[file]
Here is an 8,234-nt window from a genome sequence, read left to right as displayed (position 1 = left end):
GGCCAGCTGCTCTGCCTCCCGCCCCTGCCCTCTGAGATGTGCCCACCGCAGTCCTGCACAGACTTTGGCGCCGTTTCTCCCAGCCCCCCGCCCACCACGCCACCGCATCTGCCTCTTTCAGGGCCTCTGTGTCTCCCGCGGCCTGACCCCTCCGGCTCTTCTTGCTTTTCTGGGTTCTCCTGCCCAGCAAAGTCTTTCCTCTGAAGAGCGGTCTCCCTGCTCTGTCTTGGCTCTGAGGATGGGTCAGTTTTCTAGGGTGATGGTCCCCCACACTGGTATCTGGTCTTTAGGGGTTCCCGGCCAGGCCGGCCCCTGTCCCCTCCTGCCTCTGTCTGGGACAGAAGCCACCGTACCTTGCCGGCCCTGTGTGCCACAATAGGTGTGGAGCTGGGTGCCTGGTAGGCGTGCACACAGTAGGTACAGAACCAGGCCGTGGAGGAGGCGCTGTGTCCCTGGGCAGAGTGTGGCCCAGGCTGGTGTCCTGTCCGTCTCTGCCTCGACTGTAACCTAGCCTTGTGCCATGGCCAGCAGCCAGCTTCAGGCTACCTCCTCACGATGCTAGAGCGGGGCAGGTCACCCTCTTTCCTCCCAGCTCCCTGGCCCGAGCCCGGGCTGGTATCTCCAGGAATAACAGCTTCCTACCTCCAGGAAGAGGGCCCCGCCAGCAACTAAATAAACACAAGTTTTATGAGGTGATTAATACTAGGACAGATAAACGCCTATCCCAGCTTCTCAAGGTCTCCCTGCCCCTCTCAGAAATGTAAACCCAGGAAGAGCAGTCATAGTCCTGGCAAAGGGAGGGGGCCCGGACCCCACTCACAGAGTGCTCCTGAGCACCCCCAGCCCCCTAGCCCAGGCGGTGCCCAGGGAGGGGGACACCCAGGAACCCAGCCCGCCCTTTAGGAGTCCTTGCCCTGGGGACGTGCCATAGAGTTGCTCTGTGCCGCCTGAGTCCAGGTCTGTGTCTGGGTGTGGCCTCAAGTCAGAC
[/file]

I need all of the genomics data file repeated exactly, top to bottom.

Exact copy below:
Here is an 8,234-nt window from a genome sequence, read left to right as displayed (position 1 = left end):
GGCCAGCTGCTCTGCCTCCCGCCCCTGCCCTCTGAGATGTGCCCACCGCAGTCCTGCACAGACTTTGGCGCCGTTTCTCCCAGCCCCCCGCCCACCACGCCACCGCATCTGCCTCTTTCAGGGCCTCTGTGTCTCCCGCGGCCTGACCCCTCCGGCTCTTCTTGCTTTTCTGGGTTCTCCTGCCCAGCAAAGTCTTTCCTCTGAAGAGCGGTCTCCCTGCTCTGTCTTGGCTCTGAGGATGGGTCAGTTTTCTAGGGTGATGGTCCCCCACACTGGTATCTGGTCTTTAGGGGTTCCCGGCCAGGCCGGCCCCTGTCCCCTCCTGCCTCTGTCTGGGACAGAAGCCACCGTACCTTGCCGGCCCTGTGTGCCACAATAGGTGTGGAGCTGGGTGCCTGGTAGGCGTGCACACAGTAGGTACAGAACCAGGCCGTGGAGGAGGCGCTGTGTCCCTGGGCAGAGTGTGGCCCAGGCTGGTGTCCTGTCCGTCTCTGCCTCGACTGTAACCTAGCCTTGTGCCATGGCCAGCAGCCAGCTTCAGGCTACCTCCTCACGATGCTAGAGCGGGGCAGGTCACCCTCTTTCCTCCCAGCTCCCTGGCCCGAGCCCGGGCTGGTATCTCCAGGAATAACAGCTTCCTACCTCCAGGAAGAGGGCCCCGCCAGCAACTAAATAAACACAAGTTTTATGAGGTGATTAATACTAGGACAGATAAACGCCTATCCCAGCTTCTCAAGGTCTCCCTGCCCCTCTCAGAAATGTAAACCCAGGAAGAGCAGTCATAGTCCTGGCAAAGGGAGGGGGCCCGGACCCCACTCACAGAGTGCTCCTGAGCACCCCCAGCCCCCTAGCCCAGGCGGTGCCCAGGGAGGGGGACACCCAGGAACCCAGCCCGCCCTTTAGGAGTCCTTGCCCTGGGGACGTGCCATAGAGTTGCTCTGTGCCGCCTGAGTCCAGGTCTGTGTCTGGGTGTGGCCTCAAGTCAGAC